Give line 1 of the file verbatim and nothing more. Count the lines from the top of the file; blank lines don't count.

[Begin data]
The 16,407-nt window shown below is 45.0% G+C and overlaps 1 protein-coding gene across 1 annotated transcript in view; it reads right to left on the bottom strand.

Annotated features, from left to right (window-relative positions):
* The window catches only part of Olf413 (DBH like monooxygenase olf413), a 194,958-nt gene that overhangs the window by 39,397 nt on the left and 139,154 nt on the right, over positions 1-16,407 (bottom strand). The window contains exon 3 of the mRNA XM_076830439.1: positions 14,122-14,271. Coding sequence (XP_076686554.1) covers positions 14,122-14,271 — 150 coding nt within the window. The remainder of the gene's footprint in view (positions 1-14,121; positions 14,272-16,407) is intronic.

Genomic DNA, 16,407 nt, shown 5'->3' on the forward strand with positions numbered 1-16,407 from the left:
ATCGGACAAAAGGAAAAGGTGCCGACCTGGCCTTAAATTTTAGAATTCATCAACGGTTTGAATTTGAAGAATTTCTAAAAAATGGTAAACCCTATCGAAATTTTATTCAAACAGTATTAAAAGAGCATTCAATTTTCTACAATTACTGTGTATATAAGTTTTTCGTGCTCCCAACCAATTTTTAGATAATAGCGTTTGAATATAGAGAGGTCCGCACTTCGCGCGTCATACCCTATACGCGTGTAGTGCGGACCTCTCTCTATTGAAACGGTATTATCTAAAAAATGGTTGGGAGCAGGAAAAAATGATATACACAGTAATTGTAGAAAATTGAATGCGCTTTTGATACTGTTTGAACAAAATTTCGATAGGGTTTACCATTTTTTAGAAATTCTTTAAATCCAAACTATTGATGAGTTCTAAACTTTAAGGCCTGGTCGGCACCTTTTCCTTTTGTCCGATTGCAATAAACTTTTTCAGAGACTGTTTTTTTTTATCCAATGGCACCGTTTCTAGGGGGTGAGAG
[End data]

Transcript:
The 16,407-nt window shown below is 45.0% G+C and overlaps 1 protein-coding gene across 1 annotated transcript in view; it reads right to left on the bottom strand.